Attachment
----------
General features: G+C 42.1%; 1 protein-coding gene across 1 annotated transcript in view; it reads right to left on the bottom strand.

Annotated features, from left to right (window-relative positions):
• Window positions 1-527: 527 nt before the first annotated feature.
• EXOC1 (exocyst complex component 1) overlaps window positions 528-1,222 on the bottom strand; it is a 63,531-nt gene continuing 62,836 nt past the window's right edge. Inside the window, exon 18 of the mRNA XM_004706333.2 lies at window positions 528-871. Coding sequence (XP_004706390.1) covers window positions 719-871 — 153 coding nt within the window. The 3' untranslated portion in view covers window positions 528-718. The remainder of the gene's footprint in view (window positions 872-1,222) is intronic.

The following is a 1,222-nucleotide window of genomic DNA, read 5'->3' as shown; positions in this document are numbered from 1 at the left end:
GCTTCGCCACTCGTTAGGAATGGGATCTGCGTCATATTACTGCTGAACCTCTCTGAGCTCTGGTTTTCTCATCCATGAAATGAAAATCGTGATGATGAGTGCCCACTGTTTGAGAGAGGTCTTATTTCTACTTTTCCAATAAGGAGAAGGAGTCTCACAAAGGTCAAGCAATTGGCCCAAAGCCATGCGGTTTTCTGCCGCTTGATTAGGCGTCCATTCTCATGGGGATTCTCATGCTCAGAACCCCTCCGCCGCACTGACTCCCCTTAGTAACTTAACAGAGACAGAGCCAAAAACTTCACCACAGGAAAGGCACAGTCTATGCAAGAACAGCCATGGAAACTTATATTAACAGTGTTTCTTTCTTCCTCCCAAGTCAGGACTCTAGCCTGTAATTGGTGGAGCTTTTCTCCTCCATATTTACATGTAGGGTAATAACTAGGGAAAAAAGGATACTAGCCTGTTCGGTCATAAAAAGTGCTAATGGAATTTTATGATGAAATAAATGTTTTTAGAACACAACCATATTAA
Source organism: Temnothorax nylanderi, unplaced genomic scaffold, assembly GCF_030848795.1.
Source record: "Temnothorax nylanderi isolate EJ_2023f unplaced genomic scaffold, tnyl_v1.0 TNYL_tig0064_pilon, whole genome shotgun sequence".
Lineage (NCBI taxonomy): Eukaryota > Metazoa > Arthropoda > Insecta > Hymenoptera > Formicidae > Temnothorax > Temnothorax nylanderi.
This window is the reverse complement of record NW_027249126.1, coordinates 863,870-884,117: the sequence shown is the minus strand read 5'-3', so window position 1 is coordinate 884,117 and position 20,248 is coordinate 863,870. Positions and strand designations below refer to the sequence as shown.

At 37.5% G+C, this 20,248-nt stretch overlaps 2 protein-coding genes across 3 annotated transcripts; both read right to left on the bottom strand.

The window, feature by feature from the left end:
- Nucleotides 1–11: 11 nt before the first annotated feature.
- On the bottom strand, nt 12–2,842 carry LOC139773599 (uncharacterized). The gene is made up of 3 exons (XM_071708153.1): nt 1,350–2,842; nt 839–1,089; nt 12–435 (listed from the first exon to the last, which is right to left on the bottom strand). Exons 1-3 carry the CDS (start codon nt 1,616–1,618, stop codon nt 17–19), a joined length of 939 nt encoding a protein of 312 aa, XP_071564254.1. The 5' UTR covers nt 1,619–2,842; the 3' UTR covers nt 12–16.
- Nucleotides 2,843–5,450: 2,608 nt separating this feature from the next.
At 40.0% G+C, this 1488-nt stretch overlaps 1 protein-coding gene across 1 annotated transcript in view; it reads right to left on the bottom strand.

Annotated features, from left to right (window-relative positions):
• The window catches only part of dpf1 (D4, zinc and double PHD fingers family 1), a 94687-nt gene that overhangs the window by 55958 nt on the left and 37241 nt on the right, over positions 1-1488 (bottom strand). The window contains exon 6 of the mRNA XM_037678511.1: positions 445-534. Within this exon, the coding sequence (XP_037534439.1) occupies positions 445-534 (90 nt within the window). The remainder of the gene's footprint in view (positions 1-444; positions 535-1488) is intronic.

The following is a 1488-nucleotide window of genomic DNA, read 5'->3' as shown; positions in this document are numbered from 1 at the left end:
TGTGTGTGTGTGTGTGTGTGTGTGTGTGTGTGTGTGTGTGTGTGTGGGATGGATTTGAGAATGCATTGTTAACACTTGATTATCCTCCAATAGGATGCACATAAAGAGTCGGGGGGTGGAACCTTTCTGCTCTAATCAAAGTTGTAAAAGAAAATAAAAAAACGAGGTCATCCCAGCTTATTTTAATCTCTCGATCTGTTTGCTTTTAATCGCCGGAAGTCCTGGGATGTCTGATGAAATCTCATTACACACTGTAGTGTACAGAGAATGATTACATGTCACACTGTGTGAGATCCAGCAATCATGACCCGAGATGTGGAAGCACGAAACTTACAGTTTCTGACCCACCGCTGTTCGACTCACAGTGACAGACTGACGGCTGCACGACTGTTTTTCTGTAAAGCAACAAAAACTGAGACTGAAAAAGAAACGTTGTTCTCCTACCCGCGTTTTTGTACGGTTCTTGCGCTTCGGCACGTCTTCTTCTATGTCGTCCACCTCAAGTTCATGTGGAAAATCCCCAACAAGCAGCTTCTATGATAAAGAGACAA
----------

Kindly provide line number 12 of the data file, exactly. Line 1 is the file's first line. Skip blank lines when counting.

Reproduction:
The window, feature by feature from the left end: